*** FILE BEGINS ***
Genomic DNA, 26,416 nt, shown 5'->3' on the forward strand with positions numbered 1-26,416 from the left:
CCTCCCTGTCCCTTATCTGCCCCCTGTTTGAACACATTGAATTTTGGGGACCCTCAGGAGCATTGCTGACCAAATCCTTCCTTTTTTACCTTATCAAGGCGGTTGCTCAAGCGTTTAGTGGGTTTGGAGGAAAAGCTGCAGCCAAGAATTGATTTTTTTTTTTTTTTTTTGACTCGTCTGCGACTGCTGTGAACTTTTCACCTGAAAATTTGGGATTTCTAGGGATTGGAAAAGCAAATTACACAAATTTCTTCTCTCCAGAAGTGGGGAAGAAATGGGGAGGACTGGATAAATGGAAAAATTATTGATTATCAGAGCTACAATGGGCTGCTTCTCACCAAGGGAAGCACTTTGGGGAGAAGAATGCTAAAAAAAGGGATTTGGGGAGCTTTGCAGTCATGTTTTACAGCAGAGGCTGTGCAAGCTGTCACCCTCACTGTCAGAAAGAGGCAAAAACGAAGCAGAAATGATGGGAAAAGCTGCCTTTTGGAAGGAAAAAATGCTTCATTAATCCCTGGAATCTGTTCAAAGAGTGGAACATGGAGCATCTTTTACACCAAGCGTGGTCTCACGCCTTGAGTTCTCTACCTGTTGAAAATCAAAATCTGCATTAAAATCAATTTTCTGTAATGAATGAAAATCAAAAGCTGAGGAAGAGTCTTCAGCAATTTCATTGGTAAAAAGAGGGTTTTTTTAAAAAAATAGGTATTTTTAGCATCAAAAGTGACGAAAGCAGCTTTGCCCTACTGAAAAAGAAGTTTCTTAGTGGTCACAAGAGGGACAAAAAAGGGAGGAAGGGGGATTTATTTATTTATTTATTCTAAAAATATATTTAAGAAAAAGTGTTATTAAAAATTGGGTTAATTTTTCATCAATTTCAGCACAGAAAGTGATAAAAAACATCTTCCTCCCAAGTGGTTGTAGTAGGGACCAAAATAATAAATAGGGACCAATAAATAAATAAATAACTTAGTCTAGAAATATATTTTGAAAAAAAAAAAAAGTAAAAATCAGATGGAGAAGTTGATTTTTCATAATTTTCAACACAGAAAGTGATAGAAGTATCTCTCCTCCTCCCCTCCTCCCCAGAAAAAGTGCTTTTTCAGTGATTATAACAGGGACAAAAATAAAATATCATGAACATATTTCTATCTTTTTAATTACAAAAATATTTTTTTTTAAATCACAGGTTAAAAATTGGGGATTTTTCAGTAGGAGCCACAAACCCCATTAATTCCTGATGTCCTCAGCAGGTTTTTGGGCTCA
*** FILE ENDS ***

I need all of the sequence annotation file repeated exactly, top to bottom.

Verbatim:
Genomic DNA, 26,416 nt, shown 5'->3' on the forward strand with positions numbered 1-26,416 from the left:
CCTCCCTGTCCCTTATCTGCCCCCTGTTTGAACACATTGAATTTTGGGGACCCTCAGGAGCATTGCTGACCAAATCCTTCCTTTTTTACCTTATCAAGGCGGTTGCTCAAGCGTTTAGTGGGTTTGGAGGAAAAGCTGCAGCCAAGAATTGATTTTTTTTTTTTTTTTTTGACTCGTCTGCGACTGCTGTGAACTTTTCACCTGAAAATTTGGGATTTCTAGGGATTGGAAAAGCAAATTACACAAATTTCTTCTCTCCAGAAGTGGGGAAGAAATGGGGAGGACTGGATAAATGGAAAAATTATTGATTATCAGAGCTACAATGGGCTGCTTCTCACCAAGGGAAGCACTTTGGGGAGAAGAATGCTAAAAAAAGGGATTTGGGGAGCTTTGCAGTCATGTTTTACAGCAGAGGCTGTGCAAGCTGTCACCCTCACTGTCAGAAAGAGGCAAAAACGAAGCAGAAATGATGGGAAAAGCTGCCTTTTGGAAGGAAAAAATGCTTCATTAATCCCTGGAATCTGTTCAAAGAGTGGAACATGGAGCATCTTTTACACCAAGCGTGGTCTCACGCCTTGAGTTCTCTACCTGTTGAAAATCAAAATCTGCATTAAAATCAATTTTCTGTAATGAATGAAAATCAAAAGCTGAGGAAGAGTCTTCAGCAATTTCATTGGTAAAAAGAGGGTTTTTTTAAAAAAATAGGTATTTTTAGCATCAAAAGTGACGAAAGCAGCTTTGCCCTACTGAAAAAGAAGTTTCTTAGTGGTCACAAGAGGGACAAAAAAGGGAGGAAGGGGGATTTATTTATTTATTTATTCTAAAAATATATTTAAGAAAAAGTGTTATTAAAAATTGGGTTAATTTTTCATCAATTTCAGCACAGAAAGTGATAAAAAACATCTTCCTCCCAAGTGGTTGTAGTAGGGACCAAAATAATAAATAGGGACCAATAAATAAATAAATAACTTAGTCTAGAAATATATTTTGAAAAAAAAAAAAAGTAAAAATCAGATGGAGAAGTTGATTTTTCATAATTTTCAACACAGAAAGTGATAGAAGTATCTCTCCTCCTCCCCTCCTCCCCAGAAAAAGTGCTTTTTCAGTGATTATAACAGGGACAAAAATAAAATATCATGAACATATTTCTATCTTTTTAATTACAAAAATATTTTTTTTTAAATCACAGGTTAAAAATTGGGGATTTTTCAGTAGGAGCCACAAACCCCATTAATTCCTGATGTCCTCAGCAGGTTTTTGGGCTCA